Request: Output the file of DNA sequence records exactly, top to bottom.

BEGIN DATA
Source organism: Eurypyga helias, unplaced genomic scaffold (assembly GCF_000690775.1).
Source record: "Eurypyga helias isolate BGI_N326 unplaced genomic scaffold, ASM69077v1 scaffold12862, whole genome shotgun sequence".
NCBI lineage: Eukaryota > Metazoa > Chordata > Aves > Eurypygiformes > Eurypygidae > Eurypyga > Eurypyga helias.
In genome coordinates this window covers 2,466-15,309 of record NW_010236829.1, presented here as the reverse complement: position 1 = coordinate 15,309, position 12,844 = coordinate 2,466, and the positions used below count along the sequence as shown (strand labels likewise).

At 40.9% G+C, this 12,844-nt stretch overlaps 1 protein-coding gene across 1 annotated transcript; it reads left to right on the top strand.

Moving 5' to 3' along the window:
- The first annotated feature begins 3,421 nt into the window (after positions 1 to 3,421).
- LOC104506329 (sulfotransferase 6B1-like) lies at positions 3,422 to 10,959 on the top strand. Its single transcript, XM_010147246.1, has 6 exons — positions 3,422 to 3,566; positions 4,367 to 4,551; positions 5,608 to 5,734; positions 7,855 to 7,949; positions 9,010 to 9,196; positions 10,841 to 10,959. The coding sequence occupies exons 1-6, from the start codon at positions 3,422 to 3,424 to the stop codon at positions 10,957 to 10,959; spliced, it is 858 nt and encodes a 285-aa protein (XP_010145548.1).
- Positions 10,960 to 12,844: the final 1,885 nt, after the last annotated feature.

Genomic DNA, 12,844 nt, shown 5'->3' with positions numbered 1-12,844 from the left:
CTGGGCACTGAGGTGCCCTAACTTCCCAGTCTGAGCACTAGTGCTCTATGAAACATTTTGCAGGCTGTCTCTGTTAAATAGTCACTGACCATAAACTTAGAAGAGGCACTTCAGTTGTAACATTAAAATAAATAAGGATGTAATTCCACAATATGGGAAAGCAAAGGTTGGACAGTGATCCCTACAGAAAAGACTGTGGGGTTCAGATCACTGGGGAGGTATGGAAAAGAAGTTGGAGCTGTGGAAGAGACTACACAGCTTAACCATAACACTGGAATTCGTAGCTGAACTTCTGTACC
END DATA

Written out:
Source organism: Eurypyga helias, unplaced genomic scaffold (assembly GCF_000690775.1).
Source record: "Eurypyga helias isolate BGI_N326 unplaced genomic scaffold, ASM69077v1 scaffold12862, whole genome shotgun sequence".
NCBI lineage: Eukaryota > Metazoa > Chordata > Aves > Eurypygiformes > Eurypygidae > Eurypyga > Eurypyga helias.
In genome coordinates this window covers 2,466-15,309 of record NW_010236829.1, presented here as the reverse complement: position 1 = coordinate 15,309, position 12,844 = coordinate 2,466, and the positions used below count along the sequence as shown (strand labels likewise).

At 40.9% G+C, this 12,844-nt stretch overlaps 1 protein-coding gene across 1 annotated transcript; it reads left to right on the top strand.

Moving 5' to 3' along the window:
- The first annotated feature begins 3,421 nt into the window (after positions 1 to 3,421).
- LOC104506329 (sulfotransferase 6B1-like) lies at positions 3,422 to 10,959 on the top strand. Its single transcript, XM_010147246.1, has 6 exons — positions 3,422 to 3,566; positions 4,367 to 4,551; positions 5,608 to 5,734; positions 7,855 to 7,949; positions 9,010 to 9,196; positions 10,841 to 10,959. The coding sequence occupies exons 1-6, from the start codon at positions 3,422 to 3,424 to the stop codon at positions 10,957 to 10,959; spliced, it is 858 nt and encodes a 285-aa protein (XP_010145548.1).
- Positions 10,960 to 12,844: the final 1,885 nt, after the last annotated feature.

Genomic DNA, 12,844 nt, shown 5'->3' with positions numbered 1-12,844 from the left:
CTGGGCACTGAGGTGCCCTAACTTCCCAGTCTGAGCACTAGTGCTCTATGAAACATTTTGCAGGCTGTCTCTGTTAAATAGTCACTGACCATAAACTTAGAAGAGGCACTTCAGTTGTAACATTAAAATAAATAAGGATGTAATTCCACAATATGGGAAAGCAAAGGTTGGACAGTGATCCCTACAGAAAAGACTGTGGGGTTCAGATCACTGGGGAGGTATGGAAAAGAAGTTGGAGCTGTGGAAGAGACTACACAGCTTAACCATAACACTGGAATTCGTAGCTGAACTTCTGTACC